It was the well-known Christian motivational coach and speaker, Dr Myles Monroe, who said, “When the purpose of a thing is unknown, abuse is inevitable.” This is also true when such purpose is misconstrued. Similarly, abuse is inevitable. And this applies no less to mediation. The concept of mediation has often been misunderstood and, therefore misapplied and mispractised. As a result, not only have many conflicts gone unresolved, but mediation has also become prone to abuse. I will therefore continue to rant and rave about the need to identify what is authentic. For the same reason, I want briefly to highlight in this piece, what authentic mediation is not.
Authentic Mediation Gives Power to the Mediator
This is false. Mediator is there to help parties resolve their disputes. His/her job is to empower the parties, largely by creating an enabling environment for them to find mutually satisfying options and make appropriate choices for resolving their disputes, to preserve their relationship, and move forward with their business. Discussions fail where the individuals in the room lack the authority to make choices. An astute mediator will ascertain that whoever is participating in the mediation has the authority to make the pertinent decisions or, in the alternative, has a direct route to the decision maker.
Authentic Mediation is a Blame Game
Absolutely not. The issue is rarely advanced by pointing fingers. While listening actively and expressing empathy appropriately, the Mediator skillfully discourages violence, hate speech, and blame game. Mediation often includes a review of facts and feelings. However, you never want the evaluation to devolve into a blaming session. Take a look ahead in your conversations: where do you want to be? What can be done to improve the situation if a settlement is reached?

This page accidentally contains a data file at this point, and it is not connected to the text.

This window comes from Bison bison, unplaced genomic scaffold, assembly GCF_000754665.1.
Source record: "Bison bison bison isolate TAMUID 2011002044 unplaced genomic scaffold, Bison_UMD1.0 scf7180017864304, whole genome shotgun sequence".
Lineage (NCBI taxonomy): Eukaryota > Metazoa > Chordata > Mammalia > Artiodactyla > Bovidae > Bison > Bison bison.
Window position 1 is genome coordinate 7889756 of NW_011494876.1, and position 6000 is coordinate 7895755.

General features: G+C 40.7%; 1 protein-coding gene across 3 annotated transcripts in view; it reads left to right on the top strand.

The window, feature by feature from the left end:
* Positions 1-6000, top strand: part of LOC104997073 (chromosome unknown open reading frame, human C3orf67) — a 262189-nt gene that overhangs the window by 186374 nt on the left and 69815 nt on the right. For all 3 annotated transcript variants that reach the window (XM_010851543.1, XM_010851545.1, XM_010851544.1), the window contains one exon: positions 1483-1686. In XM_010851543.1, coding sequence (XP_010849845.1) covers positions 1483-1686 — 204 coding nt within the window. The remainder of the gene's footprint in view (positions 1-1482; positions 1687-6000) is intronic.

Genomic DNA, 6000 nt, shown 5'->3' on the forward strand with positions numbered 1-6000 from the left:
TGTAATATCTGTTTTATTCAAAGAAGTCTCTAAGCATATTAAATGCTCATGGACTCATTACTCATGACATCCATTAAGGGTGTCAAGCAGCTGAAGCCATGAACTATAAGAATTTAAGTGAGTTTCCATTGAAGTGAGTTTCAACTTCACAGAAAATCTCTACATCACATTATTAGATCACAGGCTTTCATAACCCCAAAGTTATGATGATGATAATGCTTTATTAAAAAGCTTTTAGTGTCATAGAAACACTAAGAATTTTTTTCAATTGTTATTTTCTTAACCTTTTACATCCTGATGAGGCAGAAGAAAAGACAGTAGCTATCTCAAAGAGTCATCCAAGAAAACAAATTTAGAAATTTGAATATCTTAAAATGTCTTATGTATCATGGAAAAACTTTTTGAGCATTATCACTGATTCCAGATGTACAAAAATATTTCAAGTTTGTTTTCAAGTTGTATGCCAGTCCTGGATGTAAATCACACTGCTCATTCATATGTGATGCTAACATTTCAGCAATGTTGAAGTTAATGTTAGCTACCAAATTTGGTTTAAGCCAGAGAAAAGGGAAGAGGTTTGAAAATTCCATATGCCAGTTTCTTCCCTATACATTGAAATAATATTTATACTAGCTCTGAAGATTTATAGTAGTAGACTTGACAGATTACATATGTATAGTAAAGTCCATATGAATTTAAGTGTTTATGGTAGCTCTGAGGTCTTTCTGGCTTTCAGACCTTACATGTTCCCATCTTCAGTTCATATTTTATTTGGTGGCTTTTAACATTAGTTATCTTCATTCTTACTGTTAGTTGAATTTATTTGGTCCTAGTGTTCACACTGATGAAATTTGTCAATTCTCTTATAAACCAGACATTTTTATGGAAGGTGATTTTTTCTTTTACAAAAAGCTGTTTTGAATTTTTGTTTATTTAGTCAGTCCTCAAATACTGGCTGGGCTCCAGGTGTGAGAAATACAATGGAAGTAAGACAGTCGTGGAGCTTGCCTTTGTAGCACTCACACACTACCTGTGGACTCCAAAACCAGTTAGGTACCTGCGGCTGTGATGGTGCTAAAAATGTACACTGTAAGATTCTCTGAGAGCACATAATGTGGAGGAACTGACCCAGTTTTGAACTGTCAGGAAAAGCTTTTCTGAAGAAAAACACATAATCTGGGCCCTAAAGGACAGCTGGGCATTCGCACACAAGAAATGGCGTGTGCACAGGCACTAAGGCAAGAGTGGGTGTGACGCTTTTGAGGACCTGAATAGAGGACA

No Space for Emotions in Authentic Mediation
Authentic Mediation is the exact opposite. Emotions are a natural aspect of life. The opportunity to vent may contribute significantly to an eventual mutually satisfying settlement. The practitioner of authentic mediation remembers always that it is not just about the substance of the disagreement; it is also about how others perceive it. You will rarely be able to have a talk about the basic subject in an emotionally heated disagreement without first acknowledging and validating the emotions involved.
Authentic Mediation is All About the Mediator
This is far from the truth. The authentic mediator allows the parties to speak and so also, the representative in mediation (sometimes called the mediation advocate) must allow the client to speak during the mediation process. The mediation process succeeds, partly because it allows the parties to get some things off their chest while also educating each side on the other’s point of view, which may be helpful in settling a disagreement.
Verbal Agreement or Settlement is Enough
No! Anything wholly verbal is never enough. Always put your settlement agreements in writing and allow enough time to discuss throughout this process, to ensure that all issues are properly clarified, as needed, all ambiguity is resolved, and the agreement correctly reflects intend to be bound by.